Comparing the Toxicity of Digoxin and Digitoxin in a Geriatric Population: Should an Old Drug Be Rediscovered?

South Med J. 2000;93(2) 

In This Article

Abstract and Introduction

Background. Little information is available regarding toxicity rates of the two available forms of cardiac glycosides (digoxin, digitoxin) when used in elderly patients.
Methods. We retrospectively analyzed the charts of all patients more than 60 years of age who were chronically managed with a cardiac glycoside and were hospitalized during the period January 1995 through January 1998. Toxicity was defined as any clinical event that required either a reduction in dose of the drug or its discontinuance.
Results. Toxicity occurred among 7.6% of hospitalizations in which digitoxin was used, compared with 18.3% of hospitalizations in which digoxin was used. In multivariate analysis, the odds of toxicity adjusted for other clinical characteristics were three times greater for patients taking digoxin than for patients taking digitoxin.
Conclusion. Hospitalized elderly patients taking digitoxin had a lower rate of toxicity than those taking digoxin.

Cardiac glycosides are widely used in geriatric populations to treat congestive heart failure and supraventricular tachyarrhythmias such as atrial fibrillation. About 13% of the elderly population and almost 20% of patients admitted to nursing homes are taking cardiac glycosides.[1,2] Cardiac glycosides have consistently been one of the 10 most frequently prescribed medications in the United States.[1,3] Even though they are widely used, cardiac glycosides are known to have substantial risk of toxicity, with estimates in hospitalized patients ranging from 10% to 30%.[4] Hospitalized patients exhibiting cardiac glycoside toxicity have more than a twofold increase in mortality.[2]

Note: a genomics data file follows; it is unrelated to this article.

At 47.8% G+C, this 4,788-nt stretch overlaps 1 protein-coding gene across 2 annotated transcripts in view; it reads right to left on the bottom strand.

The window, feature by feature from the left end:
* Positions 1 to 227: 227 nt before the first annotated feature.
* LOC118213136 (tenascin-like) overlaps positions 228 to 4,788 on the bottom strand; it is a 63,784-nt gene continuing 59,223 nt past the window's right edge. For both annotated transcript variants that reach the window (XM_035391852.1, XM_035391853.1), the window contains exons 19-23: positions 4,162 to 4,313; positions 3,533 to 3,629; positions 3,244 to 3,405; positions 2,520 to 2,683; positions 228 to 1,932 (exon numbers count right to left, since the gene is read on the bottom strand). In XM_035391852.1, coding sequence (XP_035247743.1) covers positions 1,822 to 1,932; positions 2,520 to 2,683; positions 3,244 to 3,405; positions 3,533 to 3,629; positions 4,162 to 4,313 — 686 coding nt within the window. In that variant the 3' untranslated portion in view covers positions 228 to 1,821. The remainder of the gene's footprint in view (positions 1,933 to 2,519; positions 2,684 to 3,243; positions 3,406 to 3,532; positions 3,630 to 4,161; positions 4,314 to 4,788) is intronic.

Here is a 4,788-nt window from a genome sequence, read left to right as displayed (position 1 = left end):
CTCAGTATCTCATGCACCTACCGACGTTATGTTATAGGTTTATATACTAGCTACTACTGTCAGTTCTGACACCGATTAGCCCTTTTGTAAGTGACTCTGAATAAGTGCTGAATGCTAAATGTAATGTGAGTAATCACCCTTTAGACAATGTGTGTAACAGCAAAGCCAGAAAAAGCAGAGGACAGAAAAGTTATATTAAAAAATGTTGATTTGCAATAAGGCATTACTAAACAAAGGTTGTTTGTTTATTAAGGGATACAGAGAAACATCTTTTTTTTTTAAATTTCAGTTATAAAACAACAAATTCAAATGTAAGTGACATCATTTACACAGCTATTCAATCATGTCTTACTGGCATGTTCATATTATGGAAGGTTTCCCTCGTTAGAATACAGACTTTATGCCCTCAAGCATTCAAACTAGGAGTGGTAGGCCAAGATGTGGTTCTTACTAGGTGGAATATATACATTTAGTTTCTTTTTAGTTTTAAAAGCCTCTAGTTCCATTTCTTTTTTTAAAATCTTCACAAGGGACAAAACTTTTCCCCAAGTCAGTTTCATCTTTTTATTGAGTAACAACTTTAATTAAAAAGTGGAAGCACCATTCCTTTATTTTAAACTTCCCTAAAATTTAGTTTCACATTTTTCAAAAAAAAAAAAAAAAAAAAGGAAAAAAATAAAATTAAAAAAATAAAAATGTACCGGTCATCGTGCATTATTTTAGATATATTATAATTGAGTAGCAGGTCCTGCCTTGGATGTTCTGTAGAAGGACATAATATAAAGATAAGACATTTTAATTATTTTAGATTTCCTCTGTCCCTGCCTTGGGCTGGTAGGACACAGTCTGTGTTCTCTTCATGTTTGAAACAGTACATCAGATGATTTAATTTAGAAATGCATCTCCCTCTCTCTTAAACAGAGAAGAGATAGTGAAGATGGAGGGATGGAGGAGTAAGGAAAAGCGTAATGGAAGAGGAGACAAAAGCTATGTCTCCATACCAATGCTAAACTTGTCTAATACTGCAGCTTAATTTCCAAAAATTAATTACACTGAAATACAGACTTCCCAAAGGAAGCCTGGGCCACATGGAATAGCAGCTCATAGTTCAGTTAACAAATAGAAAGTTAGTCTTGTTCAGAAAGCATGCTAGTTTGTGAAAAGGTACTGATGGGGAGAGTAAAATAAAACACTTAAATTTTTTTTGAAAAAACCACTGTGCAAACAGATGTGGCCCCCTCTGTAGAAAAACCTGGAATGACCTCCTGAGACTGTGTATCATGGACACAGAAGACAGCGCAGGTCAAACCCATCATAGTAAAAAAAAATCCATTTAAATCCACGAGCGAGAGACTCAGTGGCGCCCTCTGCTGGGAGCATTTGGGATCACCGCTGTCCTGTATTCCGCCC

The risk of cardiac glycoside toxicity is higher among older patients for several reasons. First, the risk of cardiac glycoside toxicity increases dramatically with age because of altered pharmacokinetic properties in older patients. Older patients are also more likely to have other risk factors for toxicity, such as impaired renal function, electrolyte imbalances, underlying heart disease, and drug-drug interactions. It has been estimated that 80% of cardiac glycoside toxicity occurs in patients more than 60 years old, and mortality rates as high as 58% have been reported with acute digoxin toxicity in this age group.[5]

Several factors suggest that the two available forms of cardiac glycosides (digoxin and digitoxin) may differ in terms of toxicity. Digitoxin is more completely and predictably absorbed from the gastrointestinal tract than digoxin, and its serum concentration and pharmacokinetics are not altered significantly by other medications or changes in renal or hepatic function.[3] On the other hand, digitoxin has a much longer elimination half-life than digoxin (5 to 7 days vs 1 to 2 days) and may require up to 4 weeks for serum levels to reach a steady state.[6]

Prospective studies of patients taking maintenance digitalis have reported toxicity rates ranging from 15.2% to 27.5% for digoxin and 3.2% to 5.8% for digitoxin.[7,8,9,10,11,12,13,14,15] Adequate studies directly comparing toxicity rates of the two drugs in the same population, however, are lacking. One study directly comparing toxicity of the two drugs had only nine patients taking digitoxin.[7]

It is unclear, therefore, to what extent toxicity rates differ for the two drugs when used in typical clinical practice. A patient population exhibiting high use of both digoxin and digitoxin provided us with a unique opportunity to directly compare the toxicity rates for these two drugs in typical geriatric practice. On the basis of pharmacologic properties of the two drugs, we hypothesized that older patients taking digitoxin would have lower rates of cardiac glycoside toxicity than those taking digoxin.

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